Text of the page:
How does Shakespeare create character in the opening two scenes of Othello and how are the audiences expectations of Othello and Desdemona challenged in Scene III subsequently?

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Explore the ways in which Shakespeare creates character in the first two scenes of Othello. What are the audience’s expectations of the two major characters discussed (Othello and Desdemona) and in what ways are these expectation met or challenged by their eventual appearance on stage?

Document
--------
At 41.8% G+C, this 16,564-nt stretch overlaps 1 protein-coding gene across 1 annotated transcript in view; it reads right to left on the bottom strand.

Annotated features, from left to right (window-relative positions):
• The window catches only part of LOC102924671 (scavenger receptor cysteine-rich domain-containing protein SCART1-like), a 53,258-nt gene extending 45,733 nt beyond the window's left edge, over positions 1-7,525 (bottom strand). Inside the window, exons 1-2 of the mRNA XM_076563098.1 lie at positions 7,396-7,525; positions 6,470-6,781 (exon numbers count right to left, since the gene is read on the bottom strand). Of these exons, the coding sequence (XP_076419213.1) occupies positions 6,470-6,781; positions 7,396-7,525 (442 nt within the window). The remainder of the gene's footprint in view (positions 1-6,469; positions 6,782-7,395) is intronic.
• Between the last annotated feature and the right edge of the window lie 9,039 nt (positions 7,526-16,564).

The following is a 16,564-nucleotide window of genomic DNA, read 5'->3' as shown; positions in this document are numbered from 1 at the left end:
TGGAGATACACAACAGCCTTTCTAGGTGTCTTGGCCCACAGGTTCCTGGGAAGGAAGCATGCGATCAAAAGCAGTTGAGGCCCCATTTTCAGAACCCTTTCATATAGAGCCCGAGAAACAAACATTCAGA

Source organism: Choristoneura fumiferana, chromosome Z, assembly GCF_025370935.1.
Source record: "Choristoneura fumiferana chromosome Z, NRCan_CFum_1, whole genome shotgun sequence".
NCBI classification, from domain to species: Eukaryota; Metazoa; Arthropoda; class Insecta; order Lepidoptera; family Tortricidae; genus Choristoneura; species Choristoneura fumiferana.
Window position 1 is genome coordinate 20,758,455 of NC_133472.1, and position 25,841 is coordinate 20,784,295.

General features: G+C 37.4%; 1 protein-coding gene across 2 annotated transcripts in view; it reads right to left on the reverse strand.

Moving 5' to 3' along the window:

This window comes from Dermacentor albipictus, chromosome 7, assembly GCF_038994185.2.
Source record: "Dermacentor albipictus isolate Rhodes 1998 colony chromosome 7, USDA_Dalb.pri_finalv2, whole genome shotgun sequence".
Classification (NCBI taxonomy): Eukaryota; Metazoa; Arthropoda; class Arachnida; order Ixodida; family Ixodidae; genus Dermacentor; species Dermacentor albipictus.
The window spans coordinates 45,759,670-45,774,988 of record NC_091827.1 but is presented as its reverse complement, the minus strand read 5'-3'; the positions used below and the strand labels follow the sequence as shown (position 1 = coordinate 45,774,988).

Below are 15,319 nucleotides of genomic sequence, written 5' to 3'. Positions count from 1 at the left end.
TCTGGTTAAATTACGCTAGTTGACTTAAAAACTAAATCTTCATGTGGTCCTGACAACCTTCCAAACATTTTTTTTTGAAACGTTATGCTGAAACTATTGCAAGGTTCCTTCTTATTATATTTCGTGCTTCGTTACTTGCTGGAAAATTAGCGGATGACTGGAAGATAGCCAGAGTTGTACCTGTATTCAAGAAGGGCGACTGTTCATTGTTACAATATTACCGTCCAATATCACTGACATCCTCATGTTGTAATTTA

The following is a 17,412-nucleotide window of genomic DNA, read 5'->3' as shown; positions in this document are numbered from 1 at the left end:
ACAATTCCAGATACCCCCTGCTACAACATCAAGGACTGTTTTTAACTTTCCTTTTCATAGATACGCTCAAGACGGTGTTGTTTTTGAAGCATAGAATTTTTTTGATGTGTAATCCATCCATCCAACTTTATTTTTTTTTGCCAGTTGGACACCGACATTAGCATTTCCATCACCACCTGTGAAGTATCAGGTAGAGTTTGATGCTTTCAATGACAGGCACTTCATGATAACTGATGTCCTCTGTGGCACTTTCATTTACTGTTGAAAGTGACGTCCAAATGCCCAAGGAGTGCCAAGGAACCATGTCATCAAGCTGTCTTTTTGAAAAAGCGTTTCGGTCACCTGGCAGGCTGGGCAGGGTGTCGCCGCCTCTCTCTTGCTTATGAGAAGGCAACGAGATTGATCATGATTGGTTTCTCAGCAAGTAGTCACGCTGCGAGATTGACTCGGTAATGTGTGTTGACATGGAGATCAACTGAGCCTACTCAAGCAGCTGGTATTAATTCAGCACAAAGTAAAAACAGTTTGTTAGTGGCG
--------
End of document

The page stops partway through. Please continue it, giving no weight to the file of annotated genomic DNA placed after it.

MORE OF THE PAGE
In the two opening scenes of Othello the personalities and machination of the play’s key characters are revealed through a combination of dialogue, action and metaphor and it is these early insights into character that lay the foundations for the audience’s appreciation of the rest of the play as their perceptions are challenged and ingrained ideologies overturned. More importantly than how individual characters are introduced is the way they are shown to interact with one another. In the first two acts base human emotions such as anger and envy as well as crucial areas of human behaviour (deceit, for example) are used to encapsulate the interpersonal rapports and conflicts between the principal roles. The relationships between Iago and Michael Cassio as well as between Roderigo and Othello are characterised by jealousy displayed as Iago bitterly recounts how much more qualified and suited he is to the post ultimately rewarded to Cassio and Roderigo dotes on his love for Desdemona whom he has lost repeatedly to Othello. Rage and hatred encapsulate the sentiments towards Othello maintained by Iago and also reveals by far the ugliest side of Iago’s personality; his unfounded adoration of other’s suffering and his insatiable yet baseless desire to make others miserable. This abhorrence is best captured by his clear prioritisation in stimulating tensions between Othello and his soon to be father-in-law rather than physically making an effort to help Roderigo. As the play opens in media res we gain an immediate and frankly unflattering introduction to Iago and Roderigo. We see
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